Let it be known that we have remised [a legal term meaning relinquished or surrendered], released and entirely from ourselves and our heirs quitclaimed the Lady Katherine de Swynford, recently governess of our daughters, Philippa and Elizabeth of Lancaster, and all manner of actions concerning her that we have, have had, and could possibly have in the future, reckoned by an agreement of debt, transaction, or whatever other means from the beginning of this world up to the day of the completion of these presents. And so that neither ourselves, our heirs, nor our executors, nor anyone else through us, or in our name, may in the future by reason of some premise or other, demand or be able to vindicate any claim or right concerning the aforementioned Lady Katherine, her heirs or her executors; but from all actions let us be totally excluded by the witness of these presents. In testimony of which we affix our private seal to this, with the sign of our ring on the reverse.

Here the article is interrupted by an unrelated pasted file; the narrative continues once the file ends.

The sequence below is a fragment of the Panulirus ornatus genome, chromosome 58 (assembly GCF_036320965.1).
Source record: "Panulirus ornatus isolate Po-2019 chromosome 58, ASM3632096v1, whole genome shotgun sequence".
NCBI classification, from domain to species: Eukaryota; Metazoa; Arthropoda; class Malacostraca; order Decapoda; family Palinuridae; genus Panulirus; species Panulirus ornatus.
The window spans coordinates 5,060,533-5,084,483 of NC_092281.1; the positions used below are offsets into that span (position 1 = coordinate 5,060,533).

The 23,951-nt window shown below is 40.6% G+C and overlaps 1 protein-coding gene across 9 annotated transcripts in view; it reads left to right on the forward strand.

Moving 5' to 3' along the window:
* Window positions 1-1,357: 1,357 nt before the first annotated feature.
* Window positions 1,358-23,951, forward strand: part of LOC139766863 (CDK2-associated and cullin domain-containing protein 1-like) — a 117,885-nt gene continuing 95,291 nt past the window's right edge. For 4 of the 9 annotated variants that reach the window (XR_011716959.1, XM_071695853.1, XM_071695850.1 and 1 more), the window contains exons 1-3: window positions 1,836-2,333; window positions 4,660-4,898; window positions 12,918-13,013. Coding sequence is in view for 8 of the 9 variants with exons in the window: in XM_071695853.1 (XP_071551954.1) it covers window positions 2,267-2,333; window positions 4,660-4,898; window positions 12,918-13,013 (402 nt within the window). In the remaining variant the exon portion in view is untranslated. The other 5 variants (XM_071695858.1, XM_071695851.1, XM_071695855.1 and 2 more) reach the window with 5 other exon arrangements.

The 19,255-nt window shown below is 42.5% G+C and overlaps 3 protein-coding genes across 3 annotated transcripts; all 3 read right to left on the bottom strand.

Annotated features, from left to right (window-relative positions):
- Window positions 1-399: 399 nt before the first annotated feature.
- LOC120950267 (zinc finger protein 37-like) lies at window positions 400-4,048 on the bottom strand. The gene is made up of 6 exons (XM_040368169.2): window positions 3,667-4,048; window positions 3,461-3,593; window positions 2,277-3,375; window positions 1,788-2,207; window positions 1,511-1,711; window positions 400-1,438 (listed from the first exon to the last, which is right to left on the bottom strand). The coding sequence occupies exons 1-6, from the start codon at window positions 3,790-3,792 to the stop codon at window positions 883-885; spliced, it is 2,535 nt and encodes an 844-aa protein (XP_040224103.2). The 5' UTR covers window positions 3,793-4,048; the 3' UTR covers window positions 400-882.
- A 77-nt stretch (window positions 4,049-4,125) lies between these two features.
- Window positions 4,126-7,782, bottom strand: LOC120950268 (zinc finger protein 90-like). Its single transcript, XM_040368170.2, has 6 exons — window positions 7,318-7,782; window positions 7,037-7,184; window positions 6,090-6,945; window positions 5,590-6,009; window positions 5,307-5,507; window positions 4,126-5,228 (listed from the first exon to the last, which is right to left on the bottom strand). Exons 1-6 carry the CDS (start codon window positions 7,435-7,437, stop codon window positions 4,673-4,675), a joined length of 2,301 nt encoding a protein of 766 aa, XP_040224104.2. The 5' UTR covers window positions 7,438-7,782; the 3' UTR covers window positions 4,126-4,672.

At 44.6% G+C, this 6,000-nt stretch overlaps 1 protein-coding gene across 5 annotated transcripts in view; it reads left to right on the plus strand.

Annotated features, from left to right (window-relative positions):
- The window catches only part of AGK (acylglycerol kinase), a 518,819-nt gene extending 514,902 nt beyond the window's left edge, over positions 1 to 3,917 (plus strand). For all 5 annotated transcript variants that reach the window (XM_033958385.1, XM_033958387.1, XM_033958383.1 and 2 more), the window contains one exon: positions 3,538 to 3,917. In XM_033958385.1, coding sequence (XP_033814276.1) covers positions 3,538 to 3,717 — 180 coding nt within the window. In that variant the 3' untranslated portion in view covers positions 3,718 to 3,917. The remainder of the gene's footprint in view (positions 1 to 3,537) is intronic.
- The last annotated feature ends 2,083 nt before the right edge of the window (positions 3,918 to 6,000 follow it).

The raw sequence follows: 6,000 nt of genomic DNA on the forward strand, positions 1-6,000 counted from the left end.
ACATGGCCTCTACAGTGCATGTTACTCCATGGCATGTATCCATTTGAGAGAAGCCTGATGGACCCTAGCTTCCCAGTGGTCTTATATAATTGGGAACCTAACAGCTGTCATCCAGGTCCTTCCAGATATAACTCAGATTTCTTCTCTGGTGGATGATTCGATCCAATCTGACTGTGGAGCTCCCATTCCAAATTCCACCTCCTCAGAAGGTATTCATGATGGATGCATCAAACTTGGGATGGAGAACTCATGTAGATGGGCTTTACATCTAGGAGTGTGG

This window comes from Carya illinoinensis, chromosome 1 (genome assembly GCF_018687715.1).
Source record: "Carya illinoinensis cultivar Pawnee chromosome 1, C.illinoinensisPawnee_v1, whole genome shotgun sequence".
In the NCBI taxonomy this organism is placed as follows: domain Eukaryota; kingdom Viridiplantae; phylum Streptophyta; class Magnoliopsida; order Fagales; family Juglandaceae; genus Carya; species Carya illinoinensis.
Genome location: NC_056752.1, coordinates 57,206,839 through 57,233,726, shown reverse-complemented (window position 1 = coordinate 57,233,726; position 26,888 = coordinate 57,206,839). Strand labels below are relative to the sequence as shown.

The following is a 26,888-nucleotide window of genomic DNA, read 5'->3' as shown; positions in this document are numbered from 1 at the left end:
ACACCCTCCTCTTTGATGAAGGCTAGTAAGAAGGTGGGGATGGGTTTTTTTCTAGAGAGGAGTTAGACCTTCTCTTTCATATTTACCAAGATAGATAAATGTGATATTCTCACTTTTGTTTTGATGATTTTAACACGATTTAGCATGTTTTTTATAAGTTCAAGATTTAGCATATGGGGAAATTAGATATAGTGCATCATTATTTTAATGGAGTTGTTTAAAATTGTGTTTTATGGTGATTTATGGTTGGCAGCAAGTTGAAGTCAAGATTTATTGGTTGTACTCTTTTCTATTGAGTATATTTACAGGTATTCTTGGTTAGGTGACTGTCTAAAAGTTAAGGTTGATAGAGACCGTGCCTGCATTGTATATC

Confusion has long reigned as to the purpose of this document: was it drawn up to protect John's interests or Katherine's? The answer lies in understanding what a quitclaim deed actually was. Since mediaeval times, it has been a document in which the granter relinquishes all rights and interests in a property to the grantee. The granter is the person who has sold or transferred a piece of property, or an interest in it, and the grantee is the person who has received it. Thus, in issuing a quitclaim, the granter 'quits' any claims to the property referenced in the deed. To quote a simplistic example, in the fourteenth-century poem Sir Gawain and the Green Knight, the knight, referring to a weapon, says: 'I quit claim to it. He shall keep it as his own.'